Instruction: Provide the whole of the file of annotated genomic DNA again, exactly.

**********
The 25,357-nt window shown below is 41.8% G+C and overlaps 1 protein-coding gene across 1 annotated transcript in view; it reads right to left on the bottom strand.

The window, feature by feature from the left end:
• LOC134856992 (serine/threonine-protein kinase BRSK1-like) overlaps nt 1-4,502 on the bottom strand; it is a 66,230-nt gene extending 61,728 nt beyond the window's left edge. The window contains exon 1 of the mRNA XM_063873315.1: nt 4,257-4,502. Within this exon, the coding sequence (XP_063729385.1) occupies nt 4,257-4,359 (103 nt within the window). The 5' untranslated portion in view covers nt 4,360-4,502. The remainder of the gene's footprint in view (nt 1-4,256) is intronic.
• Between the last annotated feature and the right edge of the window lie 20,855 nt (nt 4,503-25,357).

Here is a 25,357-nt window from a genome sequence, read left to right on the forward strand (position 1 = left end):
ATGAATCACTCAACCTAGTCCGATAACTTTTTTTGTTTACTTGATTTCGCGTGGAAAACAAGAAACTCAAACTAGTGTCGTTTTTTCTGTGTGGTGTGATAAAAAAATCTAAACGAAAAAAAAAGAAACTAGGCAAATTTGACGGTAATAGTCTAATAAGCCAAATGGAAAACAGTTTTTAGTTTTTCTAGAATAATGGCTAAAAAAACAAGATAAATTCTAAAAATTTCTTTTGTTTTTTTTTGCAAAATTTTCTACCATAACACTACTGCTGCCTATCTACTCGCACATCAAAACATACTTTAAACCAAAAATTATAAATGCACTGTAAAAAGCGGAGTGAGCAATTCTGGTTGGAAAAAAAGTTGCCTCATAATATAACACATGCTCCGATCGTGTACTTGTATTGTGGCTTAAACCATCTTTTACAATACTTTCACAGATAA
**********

The 25,357-nt window shown below is 41.8% G+C and overlaps 1 protein-coding gene across 1 annotated transcript in view; it reads right to left on the bottom strand.

The window, feature by feature from the left end:
• LOC134856992 (serine/threonine-protein kinase BRSK1-like) overlaps nt 1-4,502 on the bottom strand; it is a 66,230-nt gene extending 61,728 nt beyond the window's left edge. The window contains exon 1 of the mRNA XM_063873315.1: nt 4,257-4,502. Within this exon, the coding sequence (XP_063729385.1) occupies nt 4,257-4,359 (103 nt within the window). The 5' untranslated portion in view covers nt 4,360-4,502. The remainder of the gene's footprint in view (nt 1-4,256) is intronic.
• Between the last annotated feature and the right edge of the window lie 20,855 nt (nt 4,503-25,357).

Here is a 25,357-nt window from a genome sequence, read left to right on the forward strand (position 1 = left end):
ATGAATCACTCAACCTAGTCCGATAACTTTTTTTGTTTACTTGATTTCGCGTGGAAAACAAGAAACTCAAACTAGTGTCGTTTTTTCTGTGTGGTGTGATAAAAAAATCTAAACGAAAAAAAAAGAAACTAGGCAAATTTGACGGTAATAGTCTAATAAGCCAAATGGAAAACAGTTTTTAGTTTTTCTAGAATAATGGCTAAAAAAACAAGATAAATTCTAAAAATTTCTTTTGTTTTTTTTTGCAAAATTTTCTACCATAACACTACTGCTGCCTATCTACTCGCACATCAAAACATACTTTAAACCAAAAATTATAAATGCACTGTAAAAAGCGGAGTGAGCAATTCTGGTTGGAAAAAAAGTTGCCTCATAATATAACACATGCTCCGATCGTGTACTTGTATTGTGGCTTAAACCATCTTTTACAATACTTTCACAGATAA